NRL 2017 Grand Final Preview
The most unlikely of NRL grand finals is here, with minor premiers Melbourne taking on the plucky Cowboys who fell over the line into the finals in eighth place.
We run the rules over both teams to determine who will be left hoisting the trophy when all the dust settles.
Here is our NRL Grand Final Preview for 2017.
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Melbourne Storm v North Queensland Cowboys
ANZ Stadium – Sunday 1st October 2017
The imposing twin towers of Suliasi Vunivalu and Josh Addo-Carr will have the Cowboys flankers sweating. The duo has 44 tries between them and they are strong, tall and fast. Kyle Feldt is capable of some extreme acrobatics and Antonio Winterstein is reliable, although battling with hamstring and rib complaints.
Inside, the Storm have arguably the best centre in the game in Will Chambers, while the Cowboys have Justin O’Neill playing out of his skin after having his rep jerseys stripped of him earlier in the year. Curtis Scott (Storm) and honest toiler Kane Linnett round out the three-quarter lines.
There is plenty of talent in the North Queensland backline, but there is no doubt that the points go to the Storm here.
Will Matthew Scott play for the Cowboys? Paul Green has delivered a stern ‘no’, but the co-captain’s name remains on the reserves seven months after injuring his ACL. Stranger things have happened in rugby league, but it would be an unlucky Cowboy that would miss out to pave the way for his return (Corey Jensen has already volunteered to surrender his spot). Do the Cowboys need him? Jason Taumalolo is the premier forward in the game and only need 54 metres to clock up 5km for the season – a first for a forward. He should have that rattled up by the 10-minute mark. Ethan Lowe is slotting goals with one eye closed, Scott Bolton continues to fly under the radar and Coen Hess is damaging off the bench.
The Storm have no shortage of big boppers either, with Kiwi enforcers Jesse Bromwich and Tohu Harris joined by future representative star Jordan McClean, workhorse Tim Glasby and metre eater Dale Finucane. Nelson Asofa-Solomona is also capable of breaking a game wide open off the bench.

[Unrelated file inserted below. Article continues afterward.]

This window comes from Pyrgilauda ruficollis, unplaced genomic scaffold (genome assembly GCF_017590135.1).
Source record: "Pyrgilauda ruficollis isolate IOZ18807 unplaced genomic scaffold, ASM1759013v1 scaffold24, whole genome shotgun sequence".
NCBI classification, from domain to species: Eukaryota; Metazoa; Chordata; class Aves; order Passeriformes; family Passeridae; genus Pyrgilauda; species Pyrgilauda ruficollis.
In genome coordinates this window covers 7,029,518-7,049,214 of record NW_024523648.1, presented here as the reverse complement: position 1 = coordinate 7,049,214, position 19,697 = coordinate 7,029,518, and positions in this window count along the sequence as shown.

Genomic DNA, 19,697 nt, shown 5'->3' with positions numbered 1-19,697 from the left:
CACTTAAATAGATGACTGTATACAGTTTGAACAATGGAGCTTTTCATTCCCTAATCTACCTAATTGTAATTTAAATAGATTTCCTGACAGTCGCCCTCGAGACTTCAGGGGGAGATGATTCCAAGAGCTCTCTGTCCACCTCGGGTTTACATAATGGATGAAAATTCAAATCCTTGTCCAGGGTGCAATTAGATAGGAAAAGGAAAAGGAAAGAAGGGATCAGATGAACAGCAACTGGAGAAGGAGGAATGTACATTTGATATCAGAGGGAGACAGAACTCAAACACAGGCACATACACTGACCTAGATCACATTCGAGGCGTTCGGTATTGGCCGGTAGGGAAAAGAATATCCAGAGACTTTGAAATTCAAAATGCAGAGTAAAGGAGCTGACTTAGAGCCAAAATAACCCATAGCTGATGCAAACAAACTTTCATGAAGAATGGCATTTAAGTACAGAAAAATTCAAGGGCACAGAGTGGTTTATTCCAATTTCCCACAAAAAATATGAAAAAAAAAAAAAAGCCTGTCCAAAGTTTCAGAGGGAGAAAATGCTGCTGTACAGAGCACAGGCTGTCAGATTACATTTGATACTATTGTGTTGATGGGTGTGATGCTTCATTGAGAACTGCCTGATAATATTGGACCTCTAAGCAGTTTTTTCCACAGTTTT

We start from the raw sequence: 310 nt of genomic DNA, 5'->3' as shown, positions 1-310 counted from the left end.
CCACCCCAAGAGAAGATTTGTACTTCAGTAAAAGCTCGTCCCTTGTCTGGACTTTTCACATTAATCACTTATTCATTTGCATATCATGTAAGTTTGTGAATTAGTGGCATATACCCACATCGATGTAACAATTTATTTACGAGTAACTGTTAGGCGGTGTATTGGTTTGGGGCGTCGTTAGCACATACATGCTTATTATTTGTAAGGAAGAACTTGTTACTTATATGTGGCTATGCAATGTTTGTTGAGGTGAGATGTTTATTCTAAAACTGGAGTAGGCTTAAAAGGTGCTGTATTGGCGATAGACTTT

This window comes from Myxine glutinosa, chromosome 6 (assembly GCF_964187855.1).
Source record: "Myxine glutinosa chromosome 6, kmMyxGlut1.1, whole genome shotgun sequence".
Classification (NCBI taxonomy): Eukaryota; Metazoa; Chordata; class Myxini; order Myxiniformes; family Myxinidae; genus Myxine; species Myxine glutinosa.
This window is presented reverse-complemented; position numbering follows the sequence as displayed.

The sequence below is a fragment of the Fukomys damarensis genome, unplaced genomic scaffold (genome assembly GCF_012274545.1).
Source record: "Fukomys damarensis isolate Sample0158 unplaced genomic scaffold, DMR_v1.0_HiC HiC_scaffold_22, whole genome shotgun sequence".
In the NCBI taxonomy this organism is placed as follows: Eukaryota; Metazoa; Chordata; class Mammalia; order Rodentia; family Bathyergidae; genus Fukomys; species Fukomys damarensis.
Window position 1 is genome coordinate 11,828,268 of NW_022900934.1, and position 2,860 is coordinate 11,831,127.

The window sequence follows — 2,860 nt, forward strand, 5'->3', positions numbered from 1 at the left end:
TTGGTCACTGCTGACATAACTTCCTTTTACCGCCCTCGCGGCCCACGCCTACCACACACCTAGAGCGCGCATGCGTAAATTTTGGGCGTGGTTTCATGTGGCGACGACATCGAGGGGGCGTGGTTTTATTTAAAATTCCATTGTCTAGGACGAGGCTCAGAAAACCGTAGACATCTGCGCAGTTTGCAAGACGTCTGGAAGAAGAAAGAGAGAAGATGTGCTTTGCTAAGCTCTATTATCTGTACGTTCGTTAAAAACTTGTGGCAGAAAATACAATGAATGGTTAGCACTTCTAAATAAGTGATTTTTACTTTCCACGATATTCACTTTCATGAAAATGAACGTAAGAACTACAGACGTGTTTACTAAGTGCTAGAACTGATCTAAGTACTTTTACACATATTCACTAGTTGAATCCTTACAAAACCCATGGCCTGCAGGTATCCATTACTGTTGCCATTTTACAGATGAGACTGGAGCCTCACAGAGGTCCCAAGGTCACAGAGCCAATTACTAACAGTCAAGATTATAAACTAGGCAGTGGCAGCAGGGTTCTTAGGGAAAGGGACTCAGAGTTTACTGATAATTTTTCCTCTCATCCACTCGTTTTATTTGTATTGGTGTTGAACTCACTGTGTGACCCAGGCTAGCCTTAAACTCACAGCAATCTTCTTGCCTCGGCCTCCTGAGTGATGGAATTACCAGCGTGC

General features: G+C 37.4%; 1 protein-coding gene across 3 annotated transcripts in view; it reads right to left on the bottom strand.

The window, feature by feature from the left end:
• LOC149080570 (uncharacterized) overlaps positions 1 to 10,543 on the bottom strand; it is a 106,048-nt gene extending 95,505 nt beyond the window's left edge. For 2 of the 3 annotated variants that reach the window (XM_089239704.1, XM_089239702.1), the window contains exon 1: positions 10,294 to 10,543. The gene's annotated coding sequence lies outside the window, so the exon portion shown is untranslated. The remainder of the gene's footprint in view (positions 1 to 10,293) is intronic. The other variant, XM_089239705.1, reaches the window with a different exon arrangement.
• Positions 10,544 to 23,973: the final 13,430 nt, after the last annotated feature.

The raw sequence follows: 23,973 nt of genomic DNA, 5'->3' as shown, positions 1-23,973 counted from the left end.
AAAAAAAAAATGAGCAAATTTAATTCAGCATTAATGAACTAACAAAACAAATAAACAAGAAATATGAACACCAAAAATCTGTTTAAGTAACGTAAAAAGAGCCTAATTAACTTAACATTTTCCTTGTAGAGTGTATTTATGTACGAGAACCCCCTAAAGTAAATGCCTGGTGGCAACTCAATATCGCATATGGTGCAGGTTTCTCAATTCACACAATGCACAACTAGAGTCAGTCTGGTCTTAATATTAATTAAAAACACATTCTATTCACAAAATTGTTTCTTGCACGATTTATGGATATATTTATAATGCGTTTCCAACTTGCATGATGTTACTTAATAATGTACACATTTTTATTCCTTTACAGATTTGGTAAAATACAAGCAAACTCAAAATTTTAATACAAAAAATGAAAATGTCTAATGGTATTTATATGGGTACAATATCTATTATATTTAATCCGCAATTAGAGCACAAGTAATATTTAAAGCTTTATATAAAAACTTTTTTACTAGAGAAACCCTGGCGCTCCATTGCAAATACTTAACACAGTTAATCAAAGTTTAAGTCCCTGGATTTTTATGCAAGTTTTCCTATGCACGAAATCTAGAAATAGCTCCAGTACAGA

The honours are fairly even here, but I will tip this one slightly in the Cowboys favour partly because of Taumalolo, and partly because many quarters of the game don’t respect the volume of work that Bolton gets through.
No Johnathan Thurston – and it doesn’t matter. 2017 has been the making of Michael Morgan, the Dally M halfback of the year, who has stood up in his skipper’s absence. Stood up to the point where Cooper Cronk has conceded that Morgo is probably the best half in the world right now. But this is Cronk’s last game in Storm colours, and possibly in the NRL. The old dog has plenty of tricks up his sleeves and cannot be treated lightly.
On the other side of the ruck is Cameron Munster, who tore New South Wales to shreds this year on debut. The Cowboys were fortunate to pick up Te Maire Martin mid-season, but he doesn’t have the quality of Munster yet. Despite Morgan’s form, this has to be advantage Storm due to the threats on both sides of the ruck.
How the Storm can win
By being the Storm. All season this side has shown that it is the benchmark of the competition through relentless pressure, outright pace and superior vision. This finals campaign, the Storm has not produced its best football. But the guile of players like Cronk and Smith still guided them to a two-point win over Parramatta. Even against Brisbane, Melbourne had their backs to the wall for much of the first half. Not only did they find a way to win, they flogged their opposition 30-0. When you can ratchet up a score like that, only playing 40 minutes of quality football and in an elimination final, well that is downright scary. They say that only Melbourne can beat Melbourne, but they have shown that even when they produce errors and put themselves under pressure, they are still a cut above the rest of the pack. Deserve outright favouritism.
How the Cowboys can win
There is an intangible in rugby league – spirit. The Cowboys finished eighth by the skin of their teeth, limped into the finals with just one win from six starts and have their representative co-captains Johnathan Thurston and Matt Scott riding the pine. Mission: Impossible, right?
The men have shown time and time again that while others refuse to believe, they never gave up. There have been parallels drawn between this side and the 2009 Parramatta side that surged to the decider from eighth as well. But that was a one-man show, with Jarryd Hayne piloting that unthinkable flight of fancy. The Cowboys are far from a one-man band. Michael Morgan is now the preeminent halfback in the NRL, Jason Taumalolo the best forward in the world. Ethan Lowe is in career best form and is booting banana kicks from the sideline with one eye shut. Kyle Feldt is finishing like an acrobat, Shaun Fensom is munching on concrete as he trucks up metres with a busted knee – the list goes on. Stats say the Cowboys can’t win this, just the fuel this side needs to prove everyone wrong.
Every NRL supporter who doesn’t actively follow the Storm has adopted the Cowboys as the feel-good story of the year. And why not? The emotion, the courage, the spirit is what this great game is built on.
But Melbourne are no ordinary NRL side. This is perhaps the greatest (legitimate) non-representative rugby league side to ever walk out onto a paddock. What the Cowboys efforts are likely to mean is that they won’t get flogged, but no matter how close they come, the Storm are likely to find a way to win.
Full applause to the Cowboys for their efforts this year, but it will be Cooper Cronk who enjoys the fairytale this year, not the men from North Queensland.
Storm by 8
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